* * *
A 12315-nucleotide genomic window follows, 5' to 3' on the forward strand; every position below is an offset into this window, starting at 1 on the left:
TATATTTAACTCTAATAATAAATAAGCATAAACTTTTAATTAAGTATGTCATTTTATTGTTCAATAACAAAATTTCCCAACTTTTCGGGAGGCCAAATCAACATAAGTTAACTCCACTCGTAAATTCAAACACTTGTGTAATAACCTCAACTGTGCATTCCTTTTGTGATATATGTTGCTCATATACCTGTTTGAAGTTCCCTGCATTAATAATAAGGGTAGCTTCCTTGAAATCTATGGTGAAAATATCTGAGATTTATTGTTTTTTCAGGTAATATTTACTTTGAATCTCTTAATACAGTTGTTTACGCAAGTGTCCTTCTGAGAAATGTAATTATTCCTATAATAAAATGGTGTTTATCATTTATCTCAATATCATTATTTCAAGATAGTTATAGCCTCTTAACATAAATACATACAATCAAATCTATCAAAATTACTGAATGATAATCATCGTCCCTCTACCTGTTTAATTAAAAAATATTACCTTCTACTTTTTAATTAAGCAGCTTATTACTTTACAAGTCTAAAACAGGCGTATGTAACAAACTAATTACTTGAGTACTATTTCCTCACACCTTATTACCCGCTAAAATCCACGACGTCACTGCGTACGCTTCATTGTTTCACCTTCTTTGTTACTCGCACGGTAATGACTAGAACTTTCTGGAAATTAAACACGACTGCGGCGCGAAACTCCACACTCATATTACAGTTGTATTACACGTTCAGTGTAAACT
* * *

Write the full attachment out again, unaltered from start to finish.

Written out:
A 12315-nucleotide genomic window follows, 5' to 3' on the forward strand; every position below is an offset into this window, starting at 1 on the left:
TATATTTAACTCTAATAATAAATAAGCATAAACTTTTAATTAAGTATGTCATTTTATTGTTCAATAACAAAATTTCCCAACTTTTCGGGAGGCCAAATCAACATAAGTTAACTCCACTCGTAAATTCAAACACTTGTGTAATAACCTCAACTGTGCATTCCTTTTGTGATATATGTTGCTCATATACCTGTTTGAAGTTCCCTGCATTAATAATAAGGGTAGCTTCCTTGAAATCTATGGTGAAAATATCTGAGATTTATTGTTTTTTCAGGTAATATTTACTTTGAATCTCTTAATACAGTTGTTTACGCAAGTGTCCTTCTGAGAAATGTAATTATTCCTATAATAAAATGGTGTTTATCATTTATCTCAATATCATTATTTCAAGATAGTTATAGCCTCTTAACATAAATACATACAATCAAATCTATCAAAATTACTGAATGATAATCATCGTCCCTCTACCTGTTTAATTAAAAAATATTACCTTCTACTTTTTAATTAAGCAGCTTATTACTTTACAAGTCTAAAACAGGCGTATGTAACAAACTAATTACTTGAGTACTATTTCCTCACACCTTATTACCCGCTAAAATCCACGACGTCACTGCGTACGCTTCATTGTTTCACCTTCTTTGTTACTCGCACGGTAATGACTAGAACTTTCTGGAAATTAAACACGACTGCGGCGCGAAACTCCACACTCATATTACAGTTGTATTACACGTTCAGTGTAAACT